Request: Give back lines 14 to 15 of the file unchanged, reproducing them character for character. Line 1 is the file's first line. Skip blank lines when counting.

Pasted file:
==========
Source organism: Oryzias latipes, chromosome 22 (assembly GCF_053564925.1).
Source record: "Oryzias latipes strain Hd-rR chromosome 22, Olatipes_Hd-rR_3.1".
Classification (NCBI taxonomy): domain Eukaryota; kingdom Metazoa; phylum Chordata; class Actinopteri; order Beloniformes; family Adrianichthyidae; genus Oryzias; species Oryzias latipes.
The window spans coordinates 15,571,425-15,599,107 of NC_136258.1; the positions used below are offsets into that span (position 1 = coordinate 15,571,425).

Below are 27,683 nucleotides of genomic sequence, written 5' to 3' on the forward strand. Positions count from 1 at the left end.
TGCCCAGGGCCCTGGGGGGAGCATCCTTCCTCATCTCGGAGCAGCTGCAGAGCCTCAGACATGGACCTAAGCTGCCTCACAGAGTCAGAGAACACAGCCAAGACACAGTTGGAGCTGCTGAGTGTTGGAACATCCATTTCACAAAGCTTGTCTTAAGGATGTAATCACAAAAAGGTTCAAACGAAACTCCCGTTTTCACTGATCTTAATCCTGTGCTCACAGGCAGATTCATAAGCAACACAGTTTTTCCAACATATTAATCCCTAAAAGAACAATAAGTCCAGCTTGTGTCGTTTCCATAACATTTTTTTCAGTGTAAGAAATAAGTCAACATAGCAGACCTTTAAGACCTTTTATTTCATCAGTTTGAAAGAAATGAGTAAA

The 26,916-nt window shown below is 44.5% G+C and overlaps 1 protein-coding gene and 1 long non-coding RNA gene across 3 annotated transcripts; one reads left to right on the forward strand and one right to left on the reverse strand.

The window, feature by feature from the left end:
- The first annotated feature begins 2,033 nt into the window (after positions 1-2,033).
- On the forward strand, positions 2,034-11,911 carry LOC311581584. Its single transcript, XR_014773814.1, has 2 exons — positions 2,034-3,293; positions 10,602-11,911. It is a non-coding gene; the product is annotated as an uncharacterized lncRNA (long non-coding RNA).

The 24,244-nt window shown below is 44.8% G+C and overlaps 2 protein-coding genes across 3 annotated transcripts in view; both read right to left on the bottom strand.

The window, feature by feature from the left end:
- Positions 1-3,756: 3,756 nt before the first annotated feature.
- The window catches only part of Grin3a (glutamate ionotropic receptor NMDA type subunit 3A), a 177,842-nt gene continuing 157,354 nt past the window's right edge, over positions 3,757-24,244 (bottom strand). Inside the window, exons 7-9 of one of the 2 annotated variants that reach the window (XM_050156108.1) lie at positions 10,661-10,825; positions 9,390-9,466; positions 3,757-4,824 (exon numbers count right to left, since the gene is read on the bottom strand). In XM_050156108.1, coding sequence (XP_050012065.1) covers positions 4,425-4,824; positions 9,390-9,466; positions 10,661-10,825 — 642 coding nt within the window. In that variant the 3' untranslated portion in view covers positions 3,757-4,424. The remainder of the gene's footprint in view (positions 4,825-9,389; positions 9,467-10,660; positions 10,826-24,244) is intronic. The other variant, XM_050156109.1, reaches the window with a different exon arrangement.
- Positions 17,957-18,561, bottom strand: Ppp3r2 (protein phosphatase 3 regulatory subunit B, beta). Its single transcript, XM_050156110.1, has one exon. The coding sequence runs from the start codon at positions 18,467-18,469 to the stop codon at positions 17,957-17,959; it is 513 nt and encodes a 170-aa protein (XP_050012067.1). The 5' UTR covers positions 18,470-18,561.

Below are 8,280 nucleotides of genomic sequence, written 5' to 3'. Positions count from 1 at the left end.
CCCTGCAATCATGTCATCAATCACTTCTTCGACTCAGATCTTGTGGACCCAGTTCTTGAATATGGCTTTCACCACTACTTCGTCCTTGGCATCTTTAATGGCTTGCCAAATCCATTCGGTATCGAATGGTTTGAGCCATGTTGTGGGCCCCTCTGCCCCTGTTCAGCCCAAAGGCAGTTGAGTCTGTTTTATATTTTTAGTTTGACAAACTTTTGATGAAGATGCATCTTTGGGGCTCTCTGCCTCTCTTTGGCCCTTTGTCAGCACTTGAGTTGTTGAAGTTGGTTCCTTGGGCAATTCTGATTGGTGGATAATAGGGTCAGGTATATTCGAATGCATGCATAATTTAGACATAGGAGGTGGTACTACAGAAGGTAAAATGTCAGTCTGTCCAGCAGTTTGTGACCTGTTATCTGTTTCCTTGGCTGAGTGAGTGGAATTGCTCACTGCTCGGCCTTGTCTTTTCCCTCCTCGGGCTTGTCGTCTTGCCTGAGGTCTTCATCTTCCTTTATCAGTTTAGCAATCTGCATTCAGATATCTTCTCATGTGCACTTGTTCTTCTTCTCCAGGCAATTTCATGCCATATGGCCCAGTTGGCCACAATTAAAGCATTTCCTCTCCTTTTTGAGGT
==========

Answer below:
- The window catches only part of Grin3a (glutamate ionotropic receptor NMDA type subunit 3A), a 177,842-nt gene continuing 157,354 nt past the window's right edge, over positions 3,757-24,244 (bottom strand). Inside the window, exons 7-9 of one of the 2 annotated variants that reach the window (XM_050156108.1) lie at positions 10,661-10,825; positions 9,390-9,466; positions 3,757-4,824 (exon numbers count right to left, since the gene is read on the bottom strand). In XM_050156108.1, coding sequence (XP_050012065.1) covers positions 4,425-4,824; positions 9,390-9,466; positions 10,661-10,825 — 642 coding nt within the window. In that variant the 3' untranslated portion in view covers positions 3,757-4,424. The remainder of the gene's footprint in view (positions 4,825-9,389; positions 9,467-10,660; positions 10,826-24,244) is intronic. The other variant, XM_050156109.1, reaches the window with a different exon arrangement.
- Positions 17,957-18,561, bottom strand: Ppp3r2 (protein phosphatase 3 regulatory subunit B, beta). Its single transcript, XM_050156110.1, has one exon. The coding sequence runs from the start codon at positions 18,467-18,469 to the stop codon at positions 17,957-17,959; it is 513 nt and encodes a 170-aa protein (XP_050012067.1). The 5' UTR covers positions 18,470-18,561.